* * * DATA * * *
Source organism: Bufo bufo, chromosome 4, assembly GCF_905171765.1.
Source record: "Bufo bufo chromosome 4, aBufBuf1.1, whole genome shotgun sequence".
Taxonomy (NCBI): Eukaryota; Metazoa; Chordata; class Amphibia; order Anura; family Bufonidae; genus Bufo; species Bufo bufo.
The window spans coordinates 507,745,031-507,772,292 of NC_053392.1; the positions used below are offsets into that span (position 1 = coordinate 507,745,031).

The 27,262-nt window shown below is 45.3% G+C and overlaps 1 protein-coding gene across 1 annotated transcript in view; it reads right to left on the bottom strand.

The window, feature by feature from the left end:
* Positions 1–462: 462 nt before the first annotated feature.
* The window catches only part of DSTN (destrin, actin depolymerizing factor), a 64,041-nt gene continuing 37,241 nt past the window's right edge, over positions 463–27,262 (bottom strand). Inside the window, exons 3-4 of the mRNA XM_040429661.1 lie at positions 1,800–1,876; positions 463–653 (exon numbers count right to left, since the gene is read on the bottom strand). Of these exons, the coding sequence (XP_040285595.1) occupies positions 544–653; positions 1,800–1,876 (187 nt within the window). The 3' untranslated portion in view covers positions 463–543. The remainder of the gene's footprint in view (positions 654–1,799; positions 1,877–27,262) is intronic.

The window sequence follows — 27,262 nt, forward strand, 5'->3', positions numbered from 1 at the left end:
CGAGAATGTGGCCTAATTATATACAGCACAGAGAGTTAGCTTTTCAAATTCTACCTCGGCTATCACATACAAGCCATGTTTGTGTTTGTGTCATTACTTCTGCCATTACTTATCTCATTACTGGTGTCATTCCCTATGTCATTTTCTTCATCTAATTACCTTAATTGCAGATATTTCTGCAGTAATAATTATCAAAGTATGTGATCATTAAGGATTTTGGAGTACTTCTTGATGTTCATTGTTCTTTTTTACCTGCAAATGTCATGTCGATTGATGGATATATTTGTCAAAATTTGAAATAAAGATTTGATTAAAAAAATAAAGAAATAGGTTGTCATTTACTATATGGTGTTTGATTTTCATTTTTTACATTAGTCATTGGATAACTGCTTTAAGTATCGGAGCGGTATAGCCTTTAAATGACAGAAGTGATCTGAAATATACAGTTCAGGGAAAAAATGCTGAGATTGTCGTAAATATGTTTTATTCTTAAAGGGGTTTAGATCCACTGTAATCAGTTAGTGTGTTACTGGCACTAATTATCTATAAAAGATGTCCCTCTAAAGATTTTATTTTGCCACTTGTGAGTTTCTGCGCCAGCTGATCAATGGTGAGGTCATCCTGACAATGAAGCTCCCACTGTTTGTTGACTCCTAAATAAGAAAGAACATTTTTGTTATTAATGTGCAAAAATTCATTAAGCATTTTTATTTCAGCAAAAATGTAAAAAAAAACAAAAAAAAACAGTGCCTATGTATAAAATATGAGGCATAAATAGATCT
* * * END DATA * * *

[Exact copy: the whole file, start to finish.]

Source organism: Bufo bufo, chromosome 4, assembly GCF_905171765.1.
Source record: "Bufo bufo chromosome 4, aBufBuf1.1, whole genome shotgun sequence".
Taxonomy (NCBI): Eukaryota; Metazoa; Chordata; class Amphibia; order Anura; family Bufonidae; genus Bufo; species Bufo bufo.
The window spans coordinates 507,745,031-507,772,292 of NC_053392.1; the positions used below are offsets into that span (position 1 = coordinate 507,745,031).

The 27,262-nt window shown below is 45.3% G+C and overlaps 1 protein-coding gene across 1 annotated transcript in view; it reads right to left on the bottom strand.

The window, feature by feature from the left end:
* Positions 1–462: 462 nt before the first annotated feature.
* The window catches only part of DSTN (destrin, actin depolymerizing factor), a 64,041-nt gene continuing 37,241 nt past the window's right edge, over positions 463–27,262 (bottom strand). Inside the window, exons 3-4 of the mRNA XM_040429661.1 lie at positions 1,800–1,876; positions 463–653 (exon numbers count right to left, since the gene is read on the bottom strand). Of these exons, the coding sequence (XP_040285595.1) occupies positions 544–653; positions 1,800–1,876 (187 nt within the window). The 3' untranslated portion in view covers positions 463–543. The remainder of the gene's footprint in view (positions 654–1,799; positions 1,877–27,262) is intronic.

The window sequence follows — 27,262 nt, forward strand, 5'->3', positions numbered from 1 at the left end:
CGAGAATGTGGCCTAATTATATACAGCACAGAGAGTTAGCTTTTCAAATTCTACCTCGGCTATCACATACAAGCCATGTTTGTGTTTGTGTCATTACTTCTGCCATTACTTATCTCATTACTGGTGTCATTCCCTATGTCATTTTCTTCATCTAATTACCTTAATTGCAGATATTTCTGCAGTAATAATTATCAAAGTATGTGATCATTAAGGATTTTGGAGTACTTCTTGATGTTCATTGTTCTTTTTTACCTGCAAATGTCATGTCGATTGATGGATATATTTGTCAAAATTTGAAATAAAGATTTGATTAAAAAAATAAAGAAATAGGTTGTCATTTACTATATGGTGTTTGATTTTCATTTTTTACATTAGTCATTGGATAACTGCTTTAAGTATCGGAGCGGTATAGCCTTTAAATGACAGAAGTGATCTGAAATATACAGTTCAGGGAAAAAATGCTGAGATTGTCGTAAATATGTTTTATTCTTAAAGGGGTTTAGATCCACTGTAATCAGTTAGTGTGTTACTGGCACTAATTATCTATAAAAGATGTCCCTCTAAAGATTTTATTTTGCCACTTGTGAGTTTCTGCGCCAGCTGATCAATGGTGAGGTCATCCTGACAATGAAGCTCCCACTGTTTGTTGACTCCTAAATAAGAAAGAACATTTTTGTTATTAATGTGCAAAAATTCATTAAGCATTTTTATTTCAGCAAAAATGTAAAAAAAAACAAAAAAAAACAGTGCCTATGTATAAAATATGAGGCATAAATAGATCT